Thursday, October 29, 2015

"It Wasn't Me!! I Didn't Do Anything!"

Here is a straight from the headlines story that all parents should use to talk with their teens. Erin is a 17 year old senior in high school, honor roll student and captain of her Volleyball team. On a Saturday night, Erin got a call from a friend who was drunk at a party and knew that she couldn't drive home. She asked Erin to come and get her. Erin arrived at the party to pick up her friend, just as the police had come after getting a call about this out of control party. Erin was arrested along with the other party guests. Police confirmed that Erin was "alcohol free" but regardless she was stripped of her volleyball captainship and was suspended from play for 5 games. This was devastating for Erin. She had only been helping out a friend. Unfortunately, the town in which Erin lives has a very strict, zero tolerance alcohol and drug policy especially for athletes. Being in the presence of drugs and alcohol is equal to being in possession of illegal substances, hence the severe consequences for Erin. Erin and her parents are suing the town.

This blog is not about fairness and what the town should or shouldn't do. It is a cautionary tale for parents to share with their kids. Sometimes the world is not "fair." For Erin, she was helping out a friend, clearly a responsible act, and her friend, knew it wasn't safe to drive, clearly a responsible act. Both teens were acting responsively, that much is clear. But Erin was at the wrong place at the wrong time, and she is now paying dearly for her act of friendship. Fair or not fair, isn't really helpful right now. Talk about this story with your teen. Make sure you both understand your school policies about drugs and alcohol. Let them know that you are always always always a good starting point when a decision has to made. If a situation like this presents itself for your teen, tell them you should be their first call, whether your teen is the drunk friend in this story, or the responsible friend. Promise to validate their act of responsibility, not punish it, and help them to figure out a strategy that is safe for everyone!!!

Tuesday, October 27, 2015

Isn't It My Turn To Be The "Good Cop?"

When kids are young arguments between parents tend toward eating and TV habits, and bedtimes and manners. Ah, the good ole days say parents of teenagers. If only we were just arguing about too much junk food. Arguments for parents of teens get much more personal. "You never say no, or all you ever do is say no, or why am I always the bad guy, or don't you remember when you were a teen, or kids will be kids, can't you just lighten up?" Worries about your teens safety, future,  and their success in life are present in every decision and negotiation you go through with your teen. Differences in personality and style with your parenting partner can become especially apparent in parenting your teen.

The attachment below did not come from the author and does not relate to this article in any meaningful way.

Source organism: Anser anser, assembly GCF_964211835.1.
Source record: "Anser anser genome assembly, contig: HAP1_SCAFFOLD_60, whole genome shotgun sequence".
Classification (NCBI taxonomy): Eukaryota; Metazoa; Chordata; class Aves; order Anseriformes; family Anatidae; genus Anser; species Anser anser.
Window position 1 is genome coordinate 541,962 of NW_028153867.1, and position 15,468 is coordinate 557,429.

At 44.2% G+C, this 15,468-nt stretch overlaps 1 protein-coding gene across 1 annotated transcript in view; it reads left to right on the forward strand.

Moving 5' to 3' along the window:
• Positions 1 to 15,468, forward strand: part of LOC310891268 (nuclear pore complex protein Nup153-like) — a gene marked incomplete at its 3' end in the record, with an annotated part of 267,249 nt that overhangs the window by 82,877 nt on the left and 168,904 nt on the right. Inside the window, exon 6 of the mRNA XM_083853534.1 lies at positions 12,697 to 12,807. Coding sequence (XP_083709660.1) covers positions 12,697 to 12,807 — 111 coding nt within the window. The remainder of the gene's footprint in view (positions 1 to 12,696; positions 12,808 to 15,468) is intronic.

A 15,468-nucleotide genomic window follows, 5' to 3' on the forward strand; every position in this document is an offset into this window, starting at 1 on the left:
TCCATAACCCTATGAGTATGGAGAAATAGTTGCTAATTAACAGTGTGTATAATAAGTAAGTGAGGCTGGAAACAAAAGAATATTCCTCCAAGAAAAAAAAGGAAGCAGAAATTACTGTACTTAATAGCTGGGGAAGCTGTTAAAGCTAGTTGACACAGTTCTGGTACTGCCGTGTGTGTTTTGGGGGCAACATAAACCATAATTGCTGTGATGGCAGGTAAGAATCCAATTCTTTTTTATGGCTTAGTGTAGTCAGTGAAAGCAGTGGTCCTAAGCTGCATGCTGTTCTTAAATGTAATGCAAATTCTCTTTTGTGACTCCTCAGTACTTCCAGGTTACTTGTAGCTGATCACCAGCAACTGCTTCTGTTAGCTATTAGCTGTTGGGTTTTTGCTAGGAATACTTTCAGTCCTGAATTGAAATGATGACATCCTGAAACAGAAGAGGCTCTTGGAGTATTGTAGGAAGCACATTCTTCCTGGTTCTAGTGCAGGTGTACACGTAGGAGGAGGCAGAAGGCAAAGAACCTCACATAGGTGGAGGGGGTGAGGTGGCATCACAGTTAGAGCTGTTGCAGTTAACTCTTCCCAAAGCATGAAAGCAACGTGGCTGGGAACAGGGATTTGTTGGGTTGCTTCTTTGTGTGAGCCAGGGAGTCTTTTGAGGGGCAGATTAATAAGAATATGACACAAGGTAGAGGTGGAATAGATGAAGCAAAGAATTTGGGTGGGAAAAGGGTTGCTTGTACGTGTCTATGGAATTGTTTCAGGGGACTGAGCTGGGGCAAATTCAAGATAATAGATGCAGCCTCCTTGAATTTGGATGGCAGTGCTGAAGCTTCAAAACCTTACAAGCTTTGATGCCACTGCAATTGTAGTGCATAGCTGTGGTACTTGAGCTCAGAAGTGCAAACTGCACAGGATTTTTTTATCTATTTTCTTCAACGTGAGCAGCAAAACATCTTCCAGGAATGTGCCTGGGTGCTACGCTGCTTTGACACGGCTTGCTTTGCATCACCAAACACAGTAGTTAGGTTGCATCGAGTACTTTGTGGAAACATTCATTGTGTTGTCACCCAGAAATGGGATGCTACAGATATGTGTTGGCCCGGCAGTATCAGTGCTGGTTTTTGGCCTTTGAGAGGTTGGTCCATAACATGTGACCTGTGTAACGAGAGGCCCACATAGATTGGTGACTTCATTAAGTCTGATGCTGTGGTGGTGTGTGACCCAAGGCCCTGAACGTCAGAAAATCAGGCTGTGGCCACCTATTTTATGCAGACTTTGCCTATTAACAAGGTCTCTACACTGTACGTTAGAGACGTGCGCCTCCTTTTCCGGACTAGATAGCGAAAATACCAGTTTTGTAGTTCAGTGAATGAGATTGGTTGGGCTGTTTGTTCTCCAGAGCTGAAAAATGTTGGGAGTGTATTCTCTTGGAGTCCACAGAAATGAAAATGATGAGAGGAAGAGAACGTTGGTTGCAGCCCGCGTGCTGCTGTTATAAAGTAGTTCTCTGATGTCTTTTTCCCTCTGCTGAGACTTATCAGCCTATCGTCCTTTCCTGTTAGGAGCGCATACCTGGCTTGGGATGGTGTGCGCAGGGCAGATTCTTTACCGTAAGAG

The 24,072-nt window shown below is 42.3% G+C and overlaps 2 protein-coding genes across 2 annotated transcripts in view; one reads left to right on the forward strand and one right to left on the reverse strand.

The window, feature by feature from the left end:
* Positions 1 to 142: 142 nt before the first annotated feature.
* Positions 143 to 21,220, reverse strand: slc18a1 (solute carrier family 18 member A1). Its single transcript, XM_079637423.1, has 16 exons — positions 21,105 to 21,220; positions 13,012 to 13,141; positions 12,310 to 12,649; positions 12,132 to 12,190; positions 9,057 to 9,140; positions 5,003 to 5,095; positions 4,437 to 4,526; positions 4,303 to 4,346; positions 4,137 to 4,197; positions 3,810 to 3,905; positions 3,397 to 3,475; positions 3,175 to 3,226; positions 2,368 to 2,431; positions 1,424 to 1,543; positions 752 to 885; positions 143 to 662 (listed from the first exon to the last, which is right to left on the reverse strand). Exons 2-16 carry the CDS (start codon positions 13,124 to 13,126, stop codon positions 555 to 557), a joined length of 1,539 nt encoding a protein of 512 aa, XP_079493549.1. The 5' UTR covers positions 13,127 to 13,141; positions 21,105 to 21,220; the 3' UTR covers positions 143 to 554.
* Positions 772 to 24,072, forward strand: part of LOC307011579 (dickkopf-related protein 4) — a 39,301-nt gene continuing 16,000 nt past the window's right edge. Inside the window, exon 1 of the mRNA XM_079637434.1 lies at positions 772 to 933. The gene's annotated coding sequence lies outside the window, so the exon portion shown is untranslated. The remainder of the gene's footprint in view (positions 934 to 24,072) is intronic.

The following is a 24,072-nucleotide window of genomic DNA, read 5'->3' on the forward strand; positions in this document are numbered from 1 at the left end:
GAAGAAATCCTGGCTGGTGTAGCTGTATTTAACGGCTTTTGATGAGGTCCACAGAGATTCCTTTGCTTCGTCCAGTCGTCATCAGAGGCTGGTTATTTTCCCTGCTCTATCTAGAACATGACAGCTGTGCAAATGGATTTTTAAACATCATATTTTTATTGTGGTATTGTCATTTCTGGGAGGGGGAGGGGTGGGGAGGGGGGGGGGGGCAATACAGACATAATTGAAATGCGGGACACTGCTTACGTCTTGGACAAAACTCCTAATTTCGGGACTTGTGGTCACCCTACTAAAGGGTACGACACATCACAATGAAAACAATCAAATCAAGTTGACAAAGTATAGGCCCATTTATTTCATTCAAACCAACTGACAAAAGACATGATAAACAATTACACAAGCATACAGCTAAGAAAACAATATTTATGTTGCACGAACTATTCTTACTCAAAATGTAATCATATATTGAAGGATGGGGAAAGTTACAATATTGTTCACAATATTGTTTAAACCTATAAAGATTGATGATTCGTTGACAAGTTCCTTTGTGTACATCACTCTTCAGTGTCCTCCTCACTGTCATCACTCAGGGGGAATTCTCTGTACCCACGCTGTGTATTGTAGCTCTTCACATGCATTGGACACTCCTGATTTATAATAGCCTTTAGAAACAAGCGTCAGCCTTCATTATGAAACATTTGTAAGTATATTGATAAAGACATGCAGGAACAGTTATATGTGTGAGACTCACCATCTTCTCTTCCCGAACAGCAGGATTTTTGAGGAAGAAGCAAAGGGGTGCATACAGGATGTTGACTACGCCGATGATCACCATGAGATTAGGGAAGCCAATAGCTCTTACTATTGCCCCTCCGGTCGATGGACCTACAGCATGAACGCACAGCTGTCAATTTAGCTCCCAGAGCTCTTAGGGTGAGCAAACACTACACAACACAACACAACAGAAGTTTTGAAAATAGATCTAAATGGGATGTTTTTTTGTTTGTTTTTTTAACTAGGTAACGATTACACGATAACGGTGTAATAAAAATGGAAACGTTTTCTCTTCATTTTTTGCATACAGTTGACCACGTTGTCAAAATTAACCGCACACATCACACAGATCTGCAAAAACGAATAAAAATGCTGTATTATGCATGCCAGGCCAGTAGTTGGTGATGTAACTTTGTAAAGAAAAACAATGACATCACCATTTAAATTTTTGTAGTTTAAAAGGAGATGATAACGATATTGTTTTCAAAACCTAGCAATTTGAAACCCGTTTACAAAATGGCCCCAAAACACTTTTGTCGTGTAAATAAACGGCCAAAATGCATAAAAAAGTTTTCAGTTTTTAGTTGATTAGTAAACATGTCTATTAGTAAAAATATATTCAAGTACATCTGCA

Most of us have very vivid memories of our own teenage years and the parents who got us through them. Some memories skew toward the awful. "My parents were so rigid, and punitive, I never want to be that way with my teen, or "I got away with everything, my parents were clueless, its amazing I am still alive, I will be much more on top of stuff with my teenager." You can see the inherent problem here. If you and your partner were parented from opposite ends of the parenting spectrum, and now are parenting from those perspectives, your teen will be in hog heaven. There is nothing easier for a teen than having parents who are extreme opposites. Because their brain now allows them to analyze their parents and how they parent, (your own private couples counselor) they can now figure out who is the best parent to go to for which things. Want to go to a concert and stay out late, go to the parent who is excited you love music and feels concerts are a rights of passage. Definitely do not ask the parent who would never let you go out on a school night, thinks concerts are only for drug addicts, and whose only experience with concerts is the Symphony.